“Psychology is the study of the mind. It is most commonly the study of discipline, an applied science which seeks to understand individuals and groups through general principles, and applying case studies to diagnose issues”

The Complete University Guide, 2016

Psychology is a very popular degree course among students. According to figures published by the Higher Education Statistics Agency (HESA), there were 38,640 full- and part-time students who enrolled on to a Psychology programme in the 2014/15 academic year, contributing to a total of 94,210 new and continuing students that same year.

The field of Psychology is broad and varied, with many different degree options to choose from. Psychology and Counselling, Clinical Psychology, Forensic Psychology, Psychology and Society, even just Psychology on its own; the list is endless.

With entry requirements varying between different Psychology courses, it is crucial to start thinking about your specific interests as early as high school, preferably before you select the subjects you will take for your final examinations. If you don’t take the correct subjects, you might find that you don’t meet the entry requirements for your chosen Psychology degree.

Psychology degrees are usually categorised into two types – Bachelor of Science and Bachelor of Arts – which have different focuses. If you’re not sure which one will suit you best, read on!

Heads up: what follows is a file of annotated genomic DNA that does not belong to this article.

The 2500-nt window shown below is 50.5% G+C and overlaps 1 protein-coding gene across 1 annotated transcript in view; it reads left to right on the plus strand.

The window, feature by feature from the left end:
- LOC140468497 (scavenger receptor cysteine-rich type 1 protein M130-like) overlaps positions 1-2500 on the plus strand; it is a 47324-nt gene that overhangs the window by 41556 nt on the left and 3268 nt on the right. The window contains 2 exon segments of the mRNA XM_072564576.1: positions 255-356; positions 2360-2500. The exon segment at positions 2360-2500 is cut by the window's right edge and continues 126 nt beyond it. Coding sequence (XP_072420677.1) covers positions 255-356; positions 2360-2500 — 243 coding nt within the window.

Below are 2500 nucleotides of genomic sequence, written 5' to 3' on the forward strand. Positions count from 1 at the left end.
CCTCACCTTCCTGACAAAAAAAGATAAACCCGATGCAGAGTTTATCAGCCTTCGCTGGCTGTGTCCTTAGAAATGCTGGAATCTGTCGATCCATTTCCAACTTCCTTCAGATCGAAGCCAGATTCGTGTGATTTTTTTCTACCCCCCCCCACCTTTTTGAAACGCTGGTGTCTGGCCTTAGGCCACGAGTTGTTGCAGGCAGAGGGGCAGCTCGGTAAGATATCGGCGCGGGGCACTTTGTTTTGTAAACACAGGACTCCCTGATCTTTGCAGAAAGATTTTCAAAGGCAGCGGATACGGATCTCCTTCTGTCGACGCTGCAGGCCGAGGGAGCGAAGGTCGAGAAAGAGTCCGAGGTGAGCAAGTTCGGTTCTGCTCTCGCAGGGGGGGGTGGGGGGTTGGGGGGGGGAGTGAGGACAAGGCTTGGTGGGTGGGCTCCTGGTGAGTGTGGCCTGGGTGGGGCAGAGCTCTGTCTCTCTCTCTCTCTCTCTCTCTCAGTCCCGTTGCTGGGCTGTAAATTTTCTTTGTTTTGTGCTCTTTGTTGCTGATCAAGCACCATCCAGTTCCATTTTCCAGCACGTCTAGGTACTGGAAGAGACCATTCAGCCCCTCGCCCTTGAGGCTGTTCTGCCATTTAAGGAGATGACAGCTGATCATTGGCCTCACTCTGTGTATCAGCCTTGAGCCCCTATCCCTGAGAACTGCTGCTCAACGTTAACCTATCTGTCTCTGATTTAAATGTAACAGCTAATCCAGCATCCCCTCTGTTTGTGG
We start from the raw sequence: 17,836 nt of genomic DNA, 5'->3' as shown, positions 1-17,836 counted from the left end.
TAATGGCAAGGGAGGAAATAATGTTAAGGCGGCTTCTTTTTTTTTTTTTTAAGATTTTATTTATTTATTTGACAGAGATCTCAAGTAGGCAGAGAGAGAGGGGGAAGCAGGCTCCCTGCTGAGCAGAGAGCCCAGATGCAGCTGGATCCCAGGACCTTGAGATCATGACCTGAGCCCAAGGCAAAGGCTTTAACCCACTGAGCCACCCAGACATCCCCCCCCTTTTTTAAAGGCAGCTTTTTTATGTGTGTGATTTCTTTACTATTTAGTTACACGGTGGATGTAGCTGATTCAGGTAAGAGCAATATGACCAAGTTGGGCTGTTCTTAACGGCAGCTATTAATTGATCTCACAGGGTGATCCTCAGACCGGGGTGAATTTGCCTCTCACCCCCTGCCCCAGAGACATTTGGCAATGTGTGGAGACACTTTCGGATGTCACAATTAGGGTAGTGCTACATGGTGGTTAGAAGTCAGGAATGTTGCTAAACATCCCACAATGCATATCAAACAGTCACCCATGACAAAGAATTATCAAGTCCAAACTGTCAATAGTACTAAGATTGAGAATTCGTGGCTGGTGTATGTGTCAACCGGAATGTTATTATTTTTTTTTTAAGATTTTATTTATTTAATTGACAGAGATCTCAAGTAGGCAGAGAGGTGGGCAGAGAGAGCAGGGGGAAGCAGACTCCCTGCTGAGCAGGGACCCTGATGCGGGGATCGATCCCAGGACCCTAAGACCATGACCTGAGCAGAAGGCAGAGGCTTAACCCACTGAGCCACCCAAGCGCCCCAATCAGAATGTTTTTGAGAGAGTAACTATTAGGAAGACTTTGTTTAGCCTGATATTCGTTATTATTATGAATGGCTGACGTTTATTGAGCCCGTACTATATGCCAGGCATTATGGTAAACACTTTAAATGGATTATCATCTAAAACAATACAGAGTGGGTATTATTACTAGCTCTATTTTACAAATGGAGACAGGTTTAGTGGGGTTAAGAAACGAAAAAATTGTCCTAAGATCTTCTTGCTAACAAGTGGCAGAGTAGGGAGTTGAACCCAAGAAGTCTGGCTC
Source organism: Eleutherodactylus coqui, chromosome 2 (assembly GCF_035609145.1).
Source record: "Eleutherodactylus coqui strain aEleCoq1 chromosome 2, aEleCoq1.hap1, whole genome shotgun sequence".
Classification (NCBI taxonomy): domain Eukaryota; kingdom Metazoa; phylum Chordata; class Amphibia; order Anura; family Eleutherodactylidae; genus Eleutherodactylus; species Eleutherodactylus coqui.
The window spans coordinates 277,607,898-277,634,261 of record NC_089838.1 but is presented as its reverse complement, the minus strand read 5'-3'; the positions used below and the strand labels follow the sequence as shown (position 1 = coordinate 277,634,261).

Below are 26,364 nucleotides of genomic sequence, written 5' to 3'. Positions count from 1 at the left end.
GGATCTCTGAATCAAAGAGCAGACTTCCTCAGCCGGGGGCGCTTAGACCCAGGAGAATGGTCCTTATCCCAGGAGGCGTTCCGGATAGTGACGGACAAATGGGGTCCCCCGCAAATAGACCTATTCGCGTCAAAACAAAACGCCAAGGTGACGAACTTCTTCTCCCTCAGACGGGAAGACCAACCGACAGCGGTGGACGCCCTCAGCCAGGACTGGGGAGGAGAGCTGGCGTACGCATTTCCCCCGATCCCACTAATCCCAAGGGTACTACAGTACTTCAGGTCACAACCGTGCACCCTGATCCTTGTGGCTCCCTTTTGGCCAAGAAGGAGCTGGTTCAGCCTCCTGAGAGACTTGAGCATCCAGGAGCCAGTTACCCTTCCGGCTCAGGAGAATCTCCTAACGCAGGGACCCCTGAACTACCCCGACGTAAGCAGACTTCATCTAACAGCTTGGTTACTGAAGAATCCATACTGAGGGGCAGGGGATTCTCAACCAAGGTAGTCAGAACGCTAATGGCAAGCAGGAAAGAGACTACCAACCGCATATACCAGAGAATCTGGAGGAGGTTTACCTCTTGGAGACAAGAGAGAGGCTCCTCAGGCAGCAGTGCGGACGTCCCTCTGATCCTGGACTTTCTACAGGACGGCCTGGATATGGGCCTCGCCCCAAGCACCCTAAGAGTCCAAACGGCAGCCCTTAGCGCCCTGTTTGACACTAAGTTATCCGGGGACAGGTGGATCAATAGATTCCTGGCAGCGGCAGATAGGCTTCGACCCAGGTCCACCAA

Bachelor of Science (BSc)

A Bachelor of Science will have a strong focus on science and mathematics, as you will be required to attend lab and statistics classes, therefore the entry requirements often state that A-Levels (or recognised equivalent qualifications) in Science and/or Mathematics are required. In some cases, work experience may form part of the compulsory entry requirements, as universities may want you to evidence your understanding of and interest in this subject area.

Bachelor of Science courses are usually accredited by professional organisations, such as the British Psychology Society (BPS) in the UK, or the American Psychological Association (APA) in the U.S. These courses will normally allow you to train as a Psychologist upon completion, or at the very least they will provide progression on to a Master’s level degree programme for further specialisation.

Bachelor of Arts (BA)

A Bachelor of Arts, on the other hand, is more focused towards humanities and liberal arts courses. For this reason, most of these degrees do not have subject-specific entry requirements. Instead, students are able to meet the entry criteria from a variety of different A-Level (or acceptable equivalent qualification) subjects.

These courses are not usually accredited by professional bodies and you are therefore not able to train as a Psychologist upon completion. In some cases, you can take a Psychology conversion course after you complete your Bachelor degree, which will allow you to apply for a Master’s course with accreditation. However, it is important to realise that this is a much longer pathway.  

If in doubt as to which programme you’ll want to pursue, make sure you select Science and Mathematics subjects during high school. That way you will have the flexibility to apply for a Bachelor of Science course, but can also opt for Bachelor of Arts if you decide this is where your passion lies. Coming to a decision as early as possible, however, means that you will have a focused pathway and will get to study high school subjects that you are truly enthusiastic about.

Images via Shutterstock

Liked this? Then you’ll love these…

The increasing popularity of Psychology in UK higher education

University study finds one question can reveal a lot about personality